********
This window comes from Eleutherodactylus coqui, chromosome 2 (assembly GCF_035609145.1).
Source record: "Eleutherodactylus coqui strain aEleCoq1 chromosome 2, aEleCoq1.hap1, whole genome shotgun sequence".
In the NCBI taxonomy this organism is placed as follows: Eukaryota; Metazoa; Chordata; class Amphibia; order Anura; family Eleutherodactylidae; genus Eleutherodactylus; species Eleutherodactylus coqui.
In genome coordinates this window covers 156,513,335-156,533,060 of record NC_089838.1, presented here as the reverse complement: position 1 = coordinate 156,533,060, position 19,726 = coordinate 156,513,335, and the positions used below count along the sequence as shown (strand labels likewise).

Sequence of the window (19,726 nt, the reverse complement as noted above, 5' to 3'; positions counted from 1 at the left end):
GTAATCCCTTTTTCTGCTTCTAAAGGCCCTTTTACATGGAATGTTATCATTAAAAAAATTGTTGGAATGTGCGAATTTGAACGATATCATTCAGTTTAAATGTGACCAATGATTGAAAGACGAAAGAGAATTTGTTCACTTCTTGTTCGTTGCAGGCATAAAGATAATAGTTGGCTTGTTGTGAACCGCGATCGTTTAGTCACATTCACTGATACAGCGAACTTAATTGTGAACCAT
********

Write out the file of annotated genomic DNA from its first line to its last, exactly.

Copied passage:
This window comes from Eleutherodactylus coqui, chromosome 2 (assembly GCF_035609145.1).
Source record: "Eleutherodactylus coqui strain aEleCoq1 chromosome 2, aEleCoq1.hap1, whole genome shotgun sequence".
In the NCBI taxonomy this organism is placed as follows: Eukaryota; Metazoa; Chordata; class Amphibia; order Anura; family Eleutherodactylidae; genus Eleutherodactylus; species Eleutherodactylus coqui.
In genome coordinates this window covers 156,513,335-156,533,060 of record NC_089838.1, presented here as the reverse complement: position 1 = coordinate 156,533,060, position 19,726 = coordinate 156,513,335, and the positions used below count along the sequence as shown (strand labels likewise).

Sequence of the window (19,726 nt, the reverse complement as noted above, 5' to 3'; positions counted from 1 at the left end):
GTAATCCCTTTTTCTGCTTCTAAAGGCCCTTTTACATGGAATGTTATCATTAAAAAAATTGTTGGAATGTGCGAATTTGAACGATATCATTCAGTTTAAATGTGACCAATGATTGAAAGACGAAAGAGAATTTGTTCACTTCTTGTTCGTTGCAGGCATAAAGATAATAGTTGGCTTGTTGTGAACCGCGATCGTTTAGTCACATTCACTGATACAGCGAACTTAATTGTGAACCAT